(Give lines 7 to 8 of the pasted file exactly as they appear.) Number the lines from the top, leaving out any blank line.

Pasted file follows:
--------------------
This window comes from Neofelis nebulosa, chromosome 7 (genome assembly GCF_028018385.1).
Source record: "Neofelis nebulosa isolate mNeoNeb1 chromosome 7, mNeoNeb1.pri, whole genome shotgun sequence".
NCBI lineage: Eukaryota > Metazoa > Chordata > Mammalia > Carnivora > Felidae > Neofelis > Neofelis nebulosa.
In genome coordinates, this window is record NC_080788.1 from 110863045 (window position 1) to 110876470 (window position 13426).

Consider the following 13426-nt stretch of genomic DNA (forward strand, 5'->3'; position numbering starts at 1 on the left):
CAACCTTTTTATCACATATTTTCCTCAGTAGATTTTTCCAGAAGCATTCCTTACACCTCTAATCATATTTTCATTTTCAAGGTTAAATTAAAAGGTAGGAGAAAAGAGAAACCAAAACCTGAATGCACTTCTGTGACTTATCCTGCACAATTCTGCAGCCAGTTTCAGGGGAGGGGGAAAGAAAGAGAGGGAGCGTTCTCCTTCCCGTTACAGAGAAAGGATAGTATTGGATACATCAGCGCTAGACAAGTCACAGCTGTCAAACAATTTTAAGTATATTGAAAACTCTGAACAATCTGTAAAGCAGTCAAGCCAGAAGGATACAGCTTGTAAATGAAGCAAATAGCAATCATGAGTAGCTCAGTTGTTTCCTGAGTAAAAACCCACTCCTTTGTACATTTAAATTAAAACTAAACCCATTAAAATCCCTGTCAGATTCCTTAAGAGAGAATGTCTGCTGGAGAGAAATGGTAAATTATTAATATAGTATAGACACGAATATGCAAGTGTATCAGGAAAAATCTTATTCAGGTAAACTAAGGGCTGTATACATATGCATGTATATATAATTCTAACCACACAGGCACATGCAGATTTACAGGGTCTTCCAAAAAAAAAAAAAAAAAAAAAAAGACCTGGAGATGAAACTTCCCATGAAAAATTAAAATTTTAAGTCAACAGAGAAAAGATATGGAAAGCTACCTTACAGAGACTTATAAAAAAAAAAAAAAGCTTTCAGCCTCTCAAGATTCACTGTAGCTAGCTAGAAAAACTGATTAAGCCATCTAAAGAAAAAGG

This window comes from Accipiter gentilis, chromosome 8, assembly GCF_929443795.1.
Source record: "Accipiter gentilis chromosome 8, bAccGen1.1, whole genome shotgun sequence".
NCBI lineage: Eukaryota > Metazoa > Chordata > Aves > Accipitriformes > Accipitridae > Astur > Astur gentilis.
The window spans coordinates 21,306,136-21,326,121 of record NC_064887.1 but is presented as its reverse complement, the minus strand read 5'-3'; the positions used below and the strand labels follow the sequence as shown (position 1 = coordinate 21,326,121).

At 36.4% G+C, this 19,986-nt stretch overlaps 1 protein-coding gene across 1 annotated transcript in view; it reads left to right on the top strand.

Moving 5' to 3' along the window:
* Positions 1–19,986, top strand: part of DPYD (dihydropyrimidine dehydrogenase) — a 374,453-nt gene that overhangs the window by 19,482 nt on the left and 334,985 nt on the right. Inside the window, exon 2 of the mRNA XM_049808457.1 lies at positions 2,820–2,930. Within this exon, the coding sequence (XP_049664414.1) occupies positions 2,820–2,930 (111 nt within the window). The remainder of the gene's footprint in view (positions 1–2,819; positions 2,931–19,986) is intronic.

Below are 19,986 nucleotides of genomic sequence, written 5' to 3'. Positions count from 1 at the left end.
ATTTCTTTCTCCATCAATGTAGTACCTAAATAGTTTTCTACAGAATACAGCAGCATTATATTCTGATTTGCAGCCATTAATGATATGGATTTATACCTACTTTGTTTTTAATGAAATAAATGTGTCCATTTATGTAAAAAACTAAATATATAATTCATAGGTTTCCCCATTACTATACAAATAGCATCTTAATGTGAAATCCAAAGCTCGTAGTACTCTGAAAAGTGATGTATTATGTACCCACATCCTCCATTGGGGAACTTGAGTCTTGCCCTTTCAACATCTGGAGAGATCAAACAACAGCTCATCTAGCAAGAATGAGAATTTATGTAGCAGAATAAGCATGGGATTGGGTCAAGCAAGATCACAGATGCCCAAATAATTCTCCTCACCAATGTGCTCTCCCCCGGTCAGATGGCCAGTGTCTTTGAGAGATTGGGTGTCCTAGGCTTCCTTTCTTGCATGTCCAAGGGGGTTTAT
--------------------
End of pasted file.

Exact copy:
This window comes from Accipiter gentilis, chromosome 8, assembly GCF_929443795.1.
Source record: "Accipiter gentilis chromosome 8, bAccGen1.1, whole genome shotgun sequence".